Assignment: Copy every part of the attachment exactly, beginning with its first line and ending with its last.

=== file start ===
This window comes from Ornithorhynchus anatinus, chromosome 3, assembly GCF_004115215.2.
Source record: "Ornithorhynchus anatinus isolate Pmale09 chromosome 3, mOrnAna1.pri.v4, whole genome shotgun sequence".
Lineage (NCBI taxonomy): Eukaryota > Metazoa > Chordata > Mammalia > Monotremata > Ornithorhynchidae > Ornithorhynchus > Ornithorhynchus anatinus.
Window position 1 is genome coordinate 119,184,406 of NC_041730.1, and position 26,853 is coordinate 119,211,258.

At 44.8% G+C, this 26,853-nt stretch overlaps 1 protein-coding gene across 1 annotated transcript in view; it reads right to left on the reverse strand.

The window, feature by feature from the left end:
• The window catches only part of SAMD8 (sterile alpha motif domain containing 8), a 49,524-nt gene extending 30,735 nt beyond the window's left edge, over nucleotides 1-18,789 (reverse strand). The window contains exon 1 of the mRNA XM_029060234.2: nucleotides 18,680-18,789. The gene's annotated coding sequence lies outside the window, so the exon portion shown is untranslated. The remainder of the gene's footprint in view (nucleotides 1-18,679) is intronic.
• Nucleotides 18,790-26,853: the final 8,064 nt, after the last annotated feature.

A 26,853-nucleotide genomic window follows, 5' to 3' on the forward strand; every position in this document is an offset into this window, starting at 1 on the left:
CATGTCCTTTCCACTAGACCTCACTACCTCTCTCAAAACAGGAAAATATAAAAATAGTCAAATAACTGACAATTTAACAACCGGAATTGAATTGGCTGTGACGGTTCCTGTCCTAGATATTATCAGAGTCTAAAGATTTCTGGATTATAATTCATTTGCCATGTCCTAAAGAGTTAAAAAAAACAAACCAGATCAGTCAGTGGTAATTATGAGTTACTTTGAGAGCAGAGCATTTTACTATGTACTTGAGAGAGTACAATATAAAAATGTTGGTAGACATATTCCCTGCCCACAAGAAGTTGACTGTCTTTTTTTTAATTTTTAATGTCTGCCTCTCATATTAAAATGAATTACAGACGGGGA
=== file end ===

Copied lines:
This window comes from Ornithorhynchus anatinus, chromosome 3, assembly GCF_004115215.2.
Source record: "Ornithorhynchus anatinus isolate Pmale09 chromosome 3, mOrnAna1.pri.v4, whole genome shotgun sequence".
Lineage (NCBI taxonomy): Eukaryota > Metazoa > Chordata > Mammalia > Monotremata > Ornithorhynchidae > Ornithorhynchus > Ornithorhynchus anatinus.
Window position 1 is genome coordinate 119,184,406 of NC_041730.1, and position 26,853 is coordinate 119,211,258.

At 44.8% G+C, this 26,853-nt stretch overlaps 1 protein-coding gene across 1 annotated transcript in view; it reads right to left on the reverse strand.

The window, feature by feature from the left end:
• The window catches only part of SAMD8 (sterile alpha motif domain containing 8), a 49,524-nt gene extending 30,735 nt beyond the window's left edge, over nucleotides 1-18,789 (reverse strand). The window contains exon 1 of the mRNA XM_029060234.2: nucleotides 18,680-18,789. The gene's annotated coding sequence lies outside the window, so the exon portion shown is untranslated. The remainder of the gene's footprint in view (nucleotides 1-18,679) is intronic.
• Nucleotides 18,790-26,853: the final 8,064 nt, after the last annotated feature.

A 26,853-nucleotide genomic window follows, 5' to 3' on the forward strand; every position in this document is an offset into this window, starting at 1 on the left:
CATGTCCTTTCCACTAGACCTCACTACCTCTCTCAAAACAGGAAAATATAAAAATAGTCAAATAACTGACAATTTAACAACCGGAATTGAATTGGCTGTGACGGTTCCTGTCCTAGATATTATCAGAGTCTAAAGATTTCTGGATTATAATTCATTTGCCATGTCCTAAAGAGTTAAAAAAAACAAACCAGATCAGTCAGTGGTAATTATGAGTTACTTTGAGAGCAGAGCATTTTACTATGTACTTGAGAGAGTACAATATAAAAATGTTGGTAGACATATTCCCTGCCCACAAGAAGTTGACTGTCTTTTTTTTAATTTTTAATGTCTGCCTCTCATATTAAAATGAATTACAGACGGGGA